SALT LAKE CITY (AP) — A long-awaited measure strengthening Utah’s hate crimes law was hailed as historic Tuesday as Gov. Gary Herbert signed the recently passed legislation.
“We are sending a message that every person, every individual in our society is worthy of dignity, respect and love,” he said.
Its passage in conservative Utah also encouraged supporters of similar measures in states like Indiana and Georgia, said Seth Brysk, a regional director with the Anti-Defamation League.
The legislation puts teeth in a Utah law that was essentially unenforceable. It creates stiffer penalties for people convicted of targeting others because of their sexual orientation, race, religion or other factors.
Democratic Sen. Derek Kitchen, the only openly gay member of the Legislature, pointed to a recent attack on a friend who was punched on a Salt Lake City street, allegedly because of his sexual orientation.
“This bill comes at such an important time in our community. Everywhere we look we seem to be seeing more hate, more violence, more directed remarks,” he said.
The measure was stalled at the GOP-dominated Capitol for years, but Republican sponsor Sen. Daniel Thatcher kept bringing it back. “I didn’t know how personal or how emotional this issue was going to get,” he said.
This year, a groundswell of support picked up steam after the beating of a Latino man in Salt Lake City. Even though police say the attacker acknowledged wanting to “kill Mexicans,” prosecutors said the state’s law couldn’t be used to charge him with a hate crime because it doesn’t protect specific groups, among other deficiencies.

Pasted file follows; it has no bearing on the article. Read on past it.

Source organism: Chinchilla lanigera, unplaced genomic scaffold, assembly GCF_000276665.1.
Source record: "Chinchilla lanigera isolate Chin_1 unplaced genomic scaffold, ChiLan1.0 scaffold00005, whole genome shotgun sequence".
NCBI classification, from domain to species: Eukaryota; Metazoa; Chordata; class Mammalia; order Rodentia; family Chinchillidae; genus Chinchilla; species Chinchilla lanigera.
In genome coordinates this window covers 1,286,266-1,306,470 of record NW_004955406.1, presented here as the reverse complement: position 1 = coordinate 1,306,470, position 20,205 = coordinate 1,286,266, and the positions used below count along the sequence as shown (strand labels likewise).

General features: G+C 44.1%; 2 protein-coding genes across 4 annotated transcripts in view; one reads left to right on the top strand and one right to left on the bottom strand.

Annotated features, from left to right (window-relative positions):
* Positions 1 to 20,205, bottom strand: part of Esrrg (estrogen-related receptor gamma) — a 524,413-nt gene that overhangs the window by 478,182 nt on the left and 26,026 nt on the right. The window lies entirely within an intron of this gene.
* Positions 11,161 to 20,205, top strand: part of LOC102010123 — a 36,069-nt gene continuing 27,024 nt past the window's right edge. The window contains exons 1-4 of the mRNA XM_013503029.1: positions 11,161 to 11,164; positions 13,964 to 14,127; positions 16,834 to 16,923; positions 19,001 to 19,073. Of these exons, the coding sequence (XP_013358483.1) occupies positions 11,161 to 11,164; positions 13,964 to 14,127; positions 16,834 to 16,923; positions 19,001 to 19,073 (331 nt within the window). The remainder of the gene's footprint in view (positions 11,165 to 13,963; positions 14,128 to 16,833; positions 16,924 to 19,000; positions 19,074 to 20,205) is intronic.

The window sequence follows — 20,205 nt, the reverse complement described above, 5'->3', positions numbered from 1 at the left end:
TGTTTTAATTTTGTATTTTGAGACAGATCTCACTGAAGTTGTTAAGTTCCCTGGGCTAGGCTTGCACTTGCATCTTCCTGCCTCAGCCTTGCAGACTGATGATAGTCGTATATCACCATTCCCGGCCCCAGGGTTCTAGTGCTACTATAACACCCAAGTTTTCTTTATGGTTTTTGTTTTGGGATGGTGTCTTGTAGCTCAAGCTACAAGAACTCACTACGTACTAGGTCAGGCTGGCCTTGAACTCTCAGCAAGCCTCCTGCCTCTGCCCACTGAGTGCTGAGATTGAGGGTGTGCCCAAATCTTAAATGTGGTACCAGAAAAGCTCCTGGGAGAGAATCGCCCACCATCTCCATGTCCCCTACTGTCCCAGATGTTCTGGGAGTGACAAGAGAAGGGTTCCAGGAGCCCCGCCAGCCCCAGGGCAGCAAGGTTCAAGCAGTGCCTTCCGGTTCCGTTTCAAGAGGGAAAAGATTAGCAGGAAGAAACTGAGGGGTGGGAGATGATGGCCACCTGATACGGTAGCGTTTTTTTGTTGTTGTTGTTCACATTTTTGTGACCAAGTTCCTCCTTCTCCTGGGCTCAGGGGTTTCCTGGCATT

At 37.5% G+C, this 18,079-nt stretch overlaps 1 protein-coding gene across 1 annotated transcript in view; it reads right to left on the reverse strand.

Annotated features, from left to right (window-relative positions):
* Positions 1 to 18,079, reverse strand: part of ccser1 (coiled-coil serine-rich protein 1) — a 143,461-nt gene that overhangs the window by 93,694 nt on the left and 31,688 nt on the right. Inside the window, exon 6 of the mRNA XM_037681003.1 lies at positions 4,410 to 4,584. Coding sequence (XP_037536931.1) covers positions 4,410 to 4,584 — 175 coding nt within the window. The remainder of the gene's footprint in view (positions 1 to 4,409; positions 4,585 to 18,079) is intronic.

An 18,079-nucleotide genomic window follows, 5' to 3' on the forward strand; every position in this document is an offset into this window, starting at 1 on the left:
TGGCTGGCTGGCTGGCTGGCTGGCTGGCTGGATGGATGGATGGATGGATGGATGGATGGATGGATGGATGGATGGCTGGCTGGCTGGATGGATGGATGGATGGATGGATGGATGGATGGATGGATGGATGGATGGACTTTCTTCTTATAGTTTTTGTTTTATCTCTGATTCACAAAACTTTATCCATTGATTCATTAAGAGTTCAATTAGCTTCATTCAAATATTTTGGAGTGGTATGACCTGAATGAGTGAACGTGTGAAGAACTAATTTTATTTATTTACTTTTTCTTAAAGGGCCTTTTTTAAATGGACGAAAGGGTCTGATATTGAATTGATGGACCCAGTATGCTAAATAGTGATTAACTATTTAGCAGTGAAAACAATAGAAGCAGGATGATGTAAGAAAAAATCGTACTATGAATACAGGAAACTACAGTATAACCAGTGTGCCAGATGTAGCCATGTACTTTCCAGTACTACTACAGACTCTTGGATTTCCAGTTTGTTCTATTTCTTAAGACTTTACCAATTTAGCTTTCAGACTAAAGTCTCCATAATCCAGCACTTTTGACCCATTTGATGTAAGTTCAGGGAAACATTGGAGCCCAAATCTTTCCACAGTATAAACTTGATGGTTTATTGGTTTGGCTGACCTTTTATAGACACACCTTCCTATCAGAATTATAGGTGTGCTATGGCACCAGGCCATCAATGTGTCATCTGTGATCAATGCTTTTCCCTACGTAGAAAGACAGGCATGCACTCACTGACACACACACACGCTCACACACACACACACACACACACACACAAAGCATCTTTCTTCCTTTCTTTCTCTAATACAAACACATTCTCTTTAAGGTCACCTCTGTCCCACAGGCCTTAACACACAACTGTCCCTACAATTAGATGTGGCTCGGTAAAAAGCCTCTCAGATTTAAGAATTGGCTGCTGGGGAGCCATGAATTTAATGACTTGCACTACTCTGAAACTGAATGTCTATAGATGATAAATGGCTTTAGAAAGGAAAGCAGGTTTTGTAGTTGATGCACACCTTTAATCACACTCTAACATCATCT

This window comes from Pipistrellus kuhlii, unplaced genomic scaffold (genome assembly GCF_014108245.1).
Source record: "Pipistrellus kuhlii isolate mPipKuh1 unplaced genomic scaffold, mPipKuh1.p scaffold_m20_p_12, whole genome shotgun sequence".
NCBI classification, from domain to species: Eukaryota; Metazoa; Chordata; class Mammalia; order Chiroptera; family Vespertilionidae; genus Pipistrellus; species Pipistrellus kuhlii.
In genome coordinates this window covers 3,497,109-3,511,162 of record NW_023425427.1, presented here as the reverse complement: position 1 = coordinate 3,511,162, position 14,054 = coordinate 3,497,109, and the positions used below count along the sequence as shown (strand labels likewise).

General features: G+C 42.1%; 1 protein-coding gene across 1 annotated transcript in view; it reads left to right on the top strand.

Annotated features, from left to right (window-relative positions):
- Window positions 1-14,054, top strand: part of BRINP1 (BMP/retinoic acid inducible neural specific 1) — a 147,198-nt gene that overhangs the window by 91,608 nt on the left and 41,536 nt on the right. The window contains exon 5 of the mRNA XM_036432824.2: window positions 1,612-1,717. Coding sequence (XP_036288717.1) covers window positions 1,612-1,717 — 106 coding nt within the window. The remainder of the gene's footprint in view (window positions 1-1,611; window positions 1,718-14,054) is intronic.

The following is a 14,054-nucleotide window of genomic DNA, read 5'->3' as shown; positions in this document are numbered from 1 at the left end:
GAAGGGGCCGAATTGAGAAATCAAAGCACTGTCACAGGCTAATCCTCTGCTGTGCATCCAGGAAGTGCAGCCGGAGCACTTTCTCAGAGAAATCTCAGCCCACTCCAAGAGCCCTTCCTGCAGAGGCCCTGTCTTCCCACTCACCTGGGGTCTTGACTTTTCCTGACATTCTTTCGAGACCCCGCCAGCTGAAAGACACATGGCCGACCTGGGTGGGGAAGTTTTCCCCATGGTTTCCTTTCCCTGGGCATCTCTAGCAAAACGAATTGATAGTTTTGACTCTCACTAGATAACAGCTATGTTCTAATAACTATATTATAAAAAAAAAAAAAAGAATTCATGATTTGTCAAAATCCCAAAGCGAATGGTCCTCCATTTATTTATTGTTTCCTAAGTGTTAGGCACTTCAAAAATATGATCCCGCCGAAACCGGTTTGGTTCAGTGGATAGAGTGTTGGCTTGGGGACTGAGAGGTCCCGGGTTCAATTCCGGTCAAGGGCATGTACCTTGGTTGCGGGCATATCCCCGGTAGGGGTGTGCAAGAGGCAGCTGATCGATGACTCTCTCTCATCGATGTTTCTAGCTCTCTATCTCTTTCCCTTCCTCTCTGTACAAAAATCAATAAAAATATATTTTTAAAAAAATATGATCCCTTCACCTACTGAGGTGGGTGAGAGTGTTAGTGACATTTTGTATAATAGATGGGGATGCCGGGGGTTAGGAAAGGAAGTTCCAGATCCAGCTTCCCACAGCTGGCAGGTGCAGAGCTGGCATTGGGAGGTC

The assailant has been charged in federal court instead.
The victim, Luis Lopez, still bears scars on his face from the attack but told reporters Tuesday he was glad to know the law would do more to protect people.
Another key step in getting the legislation passed came when The Church of Jesus Christ of Latter-day Saints publicly clarified that it didn’t oppose the measure. The church had previously expressed concern about upsetting a balance between religious and LGBTQ rights, a position supporters said damaged the bill’s chances.
All but five states in the U.S. have hate crime laws; Utah was one of 15 that didn’t cover anti-LGBT-crimes, according to the Human Rights Campaign.
Though momentum in favor of the law was building as the session began in January, critics still worried about singling out certain groups for protections, and said increased criminal penalties wouldn’t erase prejudice.
Thatcher and House sponsor Republican Rep. Lee Perry lobbied their colleagues one by one, but it was still a surprise when the number of votes in favor began to climb on the House floor.
“My mouth dropped,” Perry said. “This is probably one of the most historic bills the state of Utah has passed … in a long, long time.”
Written by LINDSAY WHITEHURST Associated Press.
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